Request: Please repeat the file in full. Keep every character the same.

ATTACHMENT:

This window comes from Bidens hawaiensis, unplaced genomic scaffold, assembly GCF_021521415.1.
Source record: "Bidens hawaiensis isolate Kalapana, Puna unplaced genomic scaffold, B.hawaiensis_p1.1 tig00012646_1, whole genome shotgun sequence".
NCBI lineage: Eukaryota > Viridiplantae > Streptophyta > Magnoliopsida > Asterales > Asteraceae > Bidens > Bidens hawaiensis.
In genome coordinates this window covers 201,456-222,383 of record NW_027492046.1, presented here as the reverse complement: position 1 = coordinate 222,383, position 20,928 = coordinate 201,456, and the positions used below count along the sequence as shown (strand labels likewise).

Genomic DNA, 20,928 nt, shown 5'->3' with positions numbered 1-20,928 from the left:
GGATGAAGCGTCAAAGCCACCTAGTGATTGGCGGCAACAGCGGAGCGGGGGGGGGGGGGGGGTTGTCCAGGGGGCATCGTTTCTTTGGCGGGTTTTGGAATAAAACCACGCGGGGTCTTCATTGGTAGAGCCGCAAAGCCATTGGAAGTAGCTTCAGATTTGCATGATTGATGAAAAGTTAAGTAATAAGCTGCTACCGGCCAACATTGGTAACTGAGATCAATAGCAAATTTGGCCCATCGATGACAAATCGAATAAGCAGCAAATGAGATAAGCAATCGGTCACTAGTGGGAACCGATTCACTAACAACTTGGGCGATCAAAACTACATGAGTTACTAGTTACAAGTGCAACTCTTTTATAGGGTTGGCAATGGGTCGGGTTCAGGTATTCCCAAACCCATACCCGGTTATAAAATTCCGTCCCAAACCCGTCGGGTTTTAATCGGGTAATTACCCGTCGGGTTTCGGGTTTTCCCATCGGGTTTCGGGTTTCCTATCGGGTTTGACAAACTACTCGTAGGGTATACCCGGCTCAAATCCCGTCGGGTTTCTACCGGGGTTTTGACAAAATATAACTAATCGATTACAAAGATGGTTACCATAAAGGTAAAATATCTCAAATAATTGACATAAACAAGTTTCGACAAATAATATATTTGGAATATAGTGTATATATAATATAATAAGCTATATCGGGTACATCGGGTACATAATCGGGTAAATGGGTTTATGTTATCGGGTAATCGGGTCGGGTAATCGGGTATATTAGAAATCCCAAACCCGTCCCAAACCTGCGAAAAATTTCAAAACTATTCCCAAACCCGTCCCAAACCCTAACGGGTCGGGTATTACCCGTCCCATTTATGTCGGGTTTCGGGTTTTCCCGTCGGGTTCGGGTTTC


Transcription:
This window comes from Bidens hawaiensis, unplaced genomic scaffold, assembly GCF_021521415.1.
Source record: "Bidens hawaiensis isolate Kalapana, Puna unplaced genomic scaffold, B.hawaiensis_p1.1 tig00012646_1, whole genome shotgun sequence".
NCBI lineage: Eukaryota > Viridiplantae > Streptophyta > Magnoliopsida > Asterales > Asteraceae > Bidens > Bidens hawaiensis.
In genome coordinates this window covers 201,456-222,383 of record NW_027492046.1, presented here as the reverse complement: position 1 = coordinate 222,383, position 20,928 = coordinate 201,456, and the positions used below count along the sequence as shown (strand labels likewise).

Genomic DNA, 20,928 nt, shown 5'->3' with positions numbered 1-20,928 from the left:
GGATGAAGCGTCAAAGCCACCTAGTGATTGGCGGCAACAGCGGAGCGGGGGGGGGGGGGGGGTTGTCCAGGGGGCATCGTTTCTTTGGCGGGTTTTGGAATAAAACCACGCGGGGTCTTCATTGGTAGAGCCGCAAAGCCATTGGAAGTAGCTTCAGATTTGCATGATTGATGAAAAGTTAAGTAATAAGCTGCTACCGGCCAACATTGGTAACTGAGATCAATAGCAAATTTGGCCCATCGATGACAAATCGAATAAGCAGCAAATGAGATAAGCAATCGGTCACTAGTGGGAACCGATTCACTAACAACTTGGGCGATCAAAACTACATGAGTTACTAGTTACAAGTGCAACTCTTTTATAGGGTTGGCAATGGGTCGGGTTCAGGTATTCCCAAACCCATACCCGGTTATAAAATTCCGTCCCAAACCCGTCGGGTTTTAATCGGGTAATTACCCGTCGGGTTTCGGGTTTTCCCATCGGGTTTCGGGTTTCCTATCGGGTTTGACAAACTACTCGTAGGGTATACCCGGCTCAAATCCCGTCGGGTTTCTACCGGGGTTTTGACAAAATATAACTAATCGATTACAAAGATGGTTACCATAAAGGTAAAATATCTCAAATAATTGACATAAACAAGTTTCGACAAATAATATATTTGGAATATAGTGTATATATAATATAATAAGCTATATCGGGTACATCGGGTACATAATCGGGTAAATGGGTTTATGTTATCGGGTAATCGGGTCGGGTAATCGGGTATATTAGAAATCCCAAACCCGTCCCAAACCTGCGAAAAATTTCAAAACTATTCCCAAACCCGTCCCAAACCCTAACGGGTCGGGTATTACCCGTCCCATTTATGTCGGGTTTCGGGTTTTCCCGTCGGGTTCGGGTTTC